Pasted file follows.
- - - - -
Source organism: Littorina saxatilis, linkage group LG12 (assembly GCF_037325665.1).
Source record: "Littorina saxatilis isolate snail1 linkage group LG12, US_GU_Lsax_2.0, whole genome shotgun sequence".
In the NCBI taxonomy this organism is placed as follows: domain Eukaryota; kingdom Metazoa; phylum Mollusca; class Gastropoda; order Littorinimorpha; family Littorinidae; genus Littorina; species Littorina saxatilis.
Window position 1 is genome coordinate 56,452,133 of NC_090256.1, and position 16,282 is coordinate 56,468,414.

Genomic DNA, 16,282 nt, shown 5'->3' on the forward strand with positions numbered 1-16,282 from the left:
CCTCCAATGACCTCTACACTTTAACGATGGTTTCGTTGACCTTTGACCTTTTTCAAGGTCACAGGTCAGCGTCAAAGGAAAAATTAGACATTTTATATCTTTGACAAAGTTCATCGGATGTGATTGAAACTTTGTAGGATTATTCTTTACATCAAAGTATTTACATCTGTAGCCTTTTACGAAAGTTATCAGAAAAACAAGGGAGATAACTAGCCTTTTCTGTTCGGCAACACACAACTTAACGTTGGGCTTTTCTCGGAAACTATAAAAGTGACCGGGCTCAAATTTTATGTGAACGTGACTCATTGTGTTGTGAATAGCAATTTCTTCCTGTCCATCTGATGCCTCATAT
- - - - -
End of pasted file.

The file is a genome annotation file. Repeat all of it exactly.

Source organism: Littorina saxatilis, linkage group LG12 (assembly GCF_037325665.1).
Source record: "Littorina saxatilis isolate snail1 linkage group LG12, US_GU_Lsax_2.0, whole genome shotgun sequence".
In the NCBI taxonomy this organism is placed as follows: domain Eukaryota; kingdom Metazoa; phylum Mollusca; class Gastropoda; order Littorinimorpha; family Littorinidae; genus Littorina; species Littorina saxatilis.
Window position 1 is genome coordinate 56,452,133 of NC_090256.1, and position 16,282 is coordinate 56,468,414.

Genomic DNA, 16,282 nt, shown 5'->3' on the forward strand with positions numbered 1-16,282 from the left:
CCTCCAATGACCTCTACACTTTAACGATGGTTTCGTTGACCTTTGACCTTTTTCAAGGTCACAGGTCAGCGTCAAAGGAAAAATTAGACATTTTATATCTTTGACAAAGTTCATCGGATGTGATTGAAACTTTGTAGGATTATTCTTTACATCAAAGTATTTACATCTGTAGCCTTTTACGAAAGTTATCAGAAAAACAAGGGAGATAACTAGCCTTTTCTGTTCGGCAACACACAACTTAACGTTGGGCTTTTCTCGGAAACTATAAAAGTGACCGGGCTCAAATTTTATGTGAACGTGACTCATTGTGTTGTGAATAGCAATTTCTTCCTGTCCATCTGATGCCTCATAT